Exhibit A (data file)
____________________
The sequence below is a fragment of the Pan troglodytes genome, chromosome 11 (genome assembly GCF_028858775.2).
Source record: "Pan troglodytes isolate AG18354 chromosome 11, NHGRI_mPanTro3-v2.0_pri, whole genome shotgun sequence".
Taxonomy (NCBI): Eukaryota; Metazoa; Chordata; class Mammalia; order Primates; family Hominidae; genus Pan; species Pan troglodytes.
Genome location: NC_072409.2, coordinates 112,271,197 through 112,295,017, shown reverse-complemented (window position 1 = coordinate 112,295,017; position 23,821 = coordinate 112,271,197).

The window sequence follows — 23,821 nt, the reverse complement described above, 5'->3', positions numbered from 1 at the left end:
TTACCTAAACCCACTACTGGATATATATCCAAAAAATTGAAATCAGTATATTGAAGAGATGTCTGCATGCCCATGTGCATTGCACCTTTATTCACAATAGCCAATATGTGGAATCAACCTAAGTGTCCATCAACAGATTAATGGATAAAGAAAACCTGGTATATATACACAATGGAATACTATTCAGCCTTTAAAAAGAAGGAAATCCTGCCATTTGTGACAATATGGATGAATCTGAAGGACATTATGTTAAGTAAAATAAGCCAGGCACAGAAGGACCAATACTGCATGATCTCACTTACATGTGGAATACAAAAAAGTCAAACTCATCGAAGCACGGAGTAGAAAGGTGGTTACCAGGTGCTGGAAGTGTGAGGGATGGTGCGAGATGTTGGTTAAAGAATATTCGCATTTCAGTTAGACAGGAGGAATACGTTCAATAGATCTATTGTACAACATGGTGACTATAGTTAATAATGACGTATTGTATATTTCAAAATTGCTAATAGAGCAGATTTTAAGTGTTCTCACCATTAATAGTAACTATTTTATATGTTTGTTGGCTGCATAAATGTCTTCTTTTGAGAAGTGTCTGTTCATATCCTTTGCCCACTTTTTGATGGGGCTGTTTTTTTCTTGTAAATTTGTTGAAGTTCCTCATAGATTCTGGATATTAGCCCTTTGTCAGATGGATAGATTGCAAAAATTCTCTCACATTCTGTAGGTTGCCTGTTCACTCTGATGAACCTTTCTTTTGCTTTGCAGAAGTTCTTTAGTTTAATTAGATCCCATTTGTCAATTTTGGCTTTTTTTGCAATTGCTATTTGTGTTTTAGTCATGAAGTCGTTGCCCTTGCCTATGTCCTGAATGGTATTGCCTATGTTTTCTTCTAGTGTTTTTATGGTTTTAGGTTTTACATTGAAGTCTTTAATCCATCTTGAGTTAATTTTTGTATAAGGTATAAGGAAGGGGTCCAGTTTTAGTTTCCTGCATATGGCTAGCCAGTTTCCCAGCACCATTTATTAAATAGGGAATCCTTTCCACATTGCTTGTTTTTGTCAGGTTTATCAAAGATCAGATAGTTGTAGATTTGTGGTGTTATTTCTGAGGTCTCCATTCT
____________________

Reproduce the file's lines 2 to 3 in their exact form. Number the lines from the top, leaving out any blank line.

Source record: "Pan troglodytes isolate AG18354 chromosome 11, NHGRI_mPanTro3-v2.0_pri, whole genome shotgun sequence".
Taxonomy (NCBI): Eukaryota; Metazoa; Chordata; class Mammalia; order Primates; family Hominidae; genus Pan; species Pan troglodytes.